Celebrity tutors

Hong Kong’s got (teaching) talent.

Following a recent post on Oprah in the classroom, the New York Times has a great piece on Celebrity Tutors in Hong Kong:

Advertisements for star tutors in Hong Kong can be seen all over here: on billboards that loom over highways and on the exteriors of shopping malls. Invariably, the local teaching celebrities are young, attractive and dressed in designer outfits befitting pop stars. But beyond the polished shine, the advertisements also claim that their celebrity tutors can help students ace Hong Kong’s university entrance exam.

“From a marketing perspective, every company wants to present their products with good packaging,” said Antonia Cheng, a celebrity English teacher at Modern Education, one of the city’s largest tutorial chains. “I believe, very simply, that this is a business principle.”

Although Ms. Cheng’s Web site features photos of her in various poses, including in a red cocktail dress with a flash of leg, she maintains that “the quality of lessons is most important.”

According to the piece many of the city’s celebrity tutors have their own music videos, Facebook fan pages and products including stationery. It has also been reported that some tutors can earn more than 10 million Hong Kong dollars, or around £800k each year. That’s a pretty good rate. Will it attract others to set up shop there? We’ll see.

Brian Cox

Not going to Hong Kong

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Oprah in the classroom

I’m a Celebrity – get me in there

The Chronicle of Higher Education has a diverting article on the appointment of celebrities as visiting academics at US universities. Celebrity adjunct culture as it is described brings many challenges, not least of which is the resentment of existing staff at the pay and perks afforded the star academic. But it can be positive too:

Celebrity hires can work out well, says Cary Nelson, a former president of the American Association of University Professors, but institutions must be more open about their motives. “Universities have tried to find pedagogical cover for their publicity ventures,” he says. “There’s nothing wrong with trying to attain publicity for your school, but there needs to be more truth in advertising what these positions are all about.”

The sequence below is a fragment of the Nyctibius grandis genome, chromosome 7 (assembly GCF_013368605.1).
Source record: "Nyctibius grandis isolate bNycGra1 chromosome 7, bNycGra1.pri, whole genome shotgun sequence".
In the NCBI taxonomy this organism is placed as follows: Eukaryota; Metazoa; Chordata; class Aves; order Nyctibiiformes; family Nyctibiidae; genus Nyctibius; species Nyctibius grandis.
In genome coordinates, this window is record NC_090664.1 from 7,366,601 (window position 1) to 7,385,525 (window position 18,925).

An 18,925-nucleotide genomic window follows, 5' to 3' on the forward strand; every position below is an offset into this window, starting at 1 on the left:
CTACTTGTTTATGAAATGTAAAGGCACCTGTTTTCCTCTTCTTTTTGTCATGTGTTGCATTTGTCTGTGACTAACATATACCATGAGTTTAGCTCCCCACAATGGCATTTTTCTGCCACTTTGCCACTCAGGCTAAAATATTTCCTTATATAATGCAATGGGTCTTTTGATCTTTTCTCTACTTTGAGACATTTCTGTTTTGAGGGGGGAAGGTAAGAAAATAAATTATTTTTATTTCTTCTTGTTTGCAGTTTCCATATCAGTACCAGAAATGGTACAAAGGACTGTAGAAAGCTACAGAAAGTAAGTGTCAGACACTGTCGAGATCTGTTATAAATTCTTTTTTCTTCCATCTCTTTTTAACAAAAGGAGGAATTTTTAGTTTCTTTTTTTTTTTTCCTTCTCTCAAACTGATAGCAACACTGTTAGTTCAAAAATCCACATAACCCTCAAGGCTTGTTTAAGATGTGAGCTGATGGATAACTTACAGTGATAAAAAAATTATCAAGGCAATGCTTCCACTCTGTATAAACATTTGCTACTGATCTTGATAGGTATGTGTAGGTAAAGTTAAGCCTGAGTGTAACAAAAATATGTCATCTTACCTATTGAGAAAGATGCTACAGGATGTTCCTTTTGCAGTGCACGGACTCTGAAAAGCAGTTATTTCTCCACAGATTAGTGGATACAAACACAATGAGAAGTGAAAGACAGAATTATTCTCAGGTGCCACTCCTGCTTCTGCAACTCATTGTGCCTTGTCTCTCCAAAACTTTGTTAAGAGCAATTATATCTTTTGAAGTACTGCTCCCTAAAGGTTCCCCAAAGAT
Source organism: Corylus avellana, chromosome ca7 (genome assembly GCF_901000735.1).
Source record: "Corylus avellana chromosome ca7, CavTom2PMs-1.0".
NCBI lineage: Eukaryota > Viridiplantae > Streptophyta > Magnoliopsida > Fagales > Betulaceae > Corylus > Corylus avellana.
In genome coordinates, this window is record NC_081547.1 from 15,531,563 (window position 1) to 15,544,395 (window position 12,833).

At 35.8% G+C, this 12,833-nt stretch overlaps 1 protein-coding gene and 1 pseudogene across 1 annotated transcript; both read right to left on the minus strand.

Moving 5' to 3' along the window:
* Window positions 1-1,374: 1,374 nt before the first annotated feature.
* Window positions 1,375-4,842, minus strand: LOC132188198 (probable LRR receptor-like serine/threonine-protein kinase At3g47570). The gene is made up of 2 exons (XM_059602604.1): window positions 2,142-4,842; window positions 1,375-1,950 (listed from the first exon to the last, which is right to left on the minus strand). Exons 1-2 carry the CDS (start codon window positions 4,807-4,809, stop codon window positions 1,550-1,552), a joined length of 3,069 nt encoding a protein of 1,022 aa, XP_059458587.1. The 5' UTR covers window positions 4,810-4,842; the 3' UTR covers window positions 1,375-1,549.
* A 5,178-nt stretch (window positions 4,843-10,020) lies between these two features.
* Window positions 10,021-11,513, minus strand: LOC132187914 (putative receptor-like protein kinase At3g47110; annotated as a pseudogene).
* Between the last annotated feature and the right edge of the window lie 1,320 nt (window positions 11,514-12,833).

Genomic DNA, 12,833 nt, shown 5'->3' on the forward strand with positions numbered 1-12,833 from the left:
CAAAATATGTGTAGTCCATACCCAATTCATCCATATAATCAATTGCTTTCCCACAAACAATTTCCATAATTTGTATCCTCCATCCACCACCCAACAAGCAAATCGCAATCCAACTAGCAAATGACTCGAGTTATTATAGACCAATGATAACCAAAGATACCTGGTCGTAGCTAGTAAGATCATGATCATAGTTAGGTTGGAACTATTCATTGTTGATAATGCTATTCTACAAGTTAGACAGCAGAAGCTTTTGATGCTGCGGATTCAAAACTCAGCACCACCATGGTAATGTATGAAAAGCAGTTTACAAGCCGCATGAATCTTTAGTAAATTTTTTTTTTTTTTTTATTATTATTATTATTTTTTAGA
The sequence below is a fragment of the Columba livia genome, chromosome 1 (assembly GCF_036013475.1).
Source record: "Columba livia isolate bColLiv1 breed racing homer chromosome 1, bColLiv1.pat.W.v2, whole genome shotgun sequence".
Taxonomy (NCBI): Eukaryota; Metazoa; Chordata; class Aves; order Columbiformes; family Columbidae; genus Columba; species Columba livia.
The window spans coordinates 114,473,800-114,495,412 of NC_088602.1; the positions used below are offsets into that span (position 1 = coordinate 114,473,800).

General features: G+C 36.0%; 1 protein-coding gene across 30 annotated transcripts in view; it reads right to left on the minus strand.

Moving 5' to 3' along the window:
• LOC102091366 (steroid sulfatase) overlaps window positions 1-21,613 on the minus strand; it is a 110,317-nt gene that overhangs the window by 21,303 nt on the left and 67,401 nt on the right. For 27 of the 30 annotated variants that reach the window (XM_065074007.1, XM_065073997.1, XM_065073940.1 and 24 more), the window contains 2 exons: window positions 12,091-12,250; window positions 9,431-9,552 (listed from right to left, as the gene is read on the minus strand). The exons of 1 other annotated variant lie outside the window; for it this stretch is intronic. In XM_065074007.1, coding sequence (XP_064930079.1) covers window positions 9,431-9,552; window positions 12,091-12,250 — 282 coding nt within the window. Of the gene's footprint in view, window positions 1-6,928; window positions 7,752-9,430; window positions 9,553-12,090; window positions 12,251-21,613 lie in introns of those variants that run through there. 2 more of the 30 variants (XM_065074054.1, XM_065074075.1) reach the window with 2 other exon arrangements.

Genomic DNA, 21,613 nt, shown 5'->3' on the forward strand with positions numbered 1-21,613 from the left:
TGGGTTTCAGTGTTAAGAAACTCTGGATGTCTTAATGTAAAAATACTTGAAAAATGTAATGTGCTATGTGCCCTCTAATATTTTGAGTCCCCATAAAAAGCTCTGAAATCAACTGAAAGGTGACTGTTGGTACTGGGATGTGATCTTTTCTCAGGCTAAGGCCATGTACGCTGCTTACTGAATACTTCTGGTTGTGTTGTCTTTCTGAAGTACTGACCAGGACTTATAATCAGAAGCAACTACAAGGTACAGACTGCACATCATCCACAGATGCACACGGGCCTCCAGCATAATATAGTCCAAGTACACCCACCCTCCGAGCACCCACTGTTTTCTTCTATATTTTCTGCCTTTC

Celebrity professors, says Stephen M. Walt, a Harvard professor of international affairs, can be particularly helpful for lower-profile institutions that want to improve their name recognition. When the University of North Florida hired Archbishop Desmond Tutu, the South African social-rights activist, as a visiting scholar in 2003, for example, the institution was not shy to publicize its professorial catch.

As the article notes, there were positives and negatives with a number of celebrity hires, including:Oprah Winfrey

David Petraeus

Eliot Spitzer

Michael Dukakis

Arnold Schwarzenegger

and, most strikingly

Oprah!

Meanwhile, back in North Florida:

Earle Traynham, the university’s interim provost, says he recalls university officials asking Archbishop Tutu to participate in a handful of fund-raising events while he was on campus. During his single semester at North Florida, Mr. Tutu led several noncredit mini-courses, as well as one semester-long course titled “Truth and Reconciliation,” focusing on his time heading South Africa’s Truth and Reconciliation Commission, a post-apartheid restorative justice body.

It is not uncommon, some administrators say, for institutions to pay more than they would ideally like to hire a high-profile adjunct professor if they perceive a potential payoff. That payoff, says Richard K. Vedder, director of the Center for College Affordability and Productivity, may come through things like positive publicity or fund-raising opportunities.

So, pluses and minuses. But you are unlikely to get much in the way of a REF return out of them.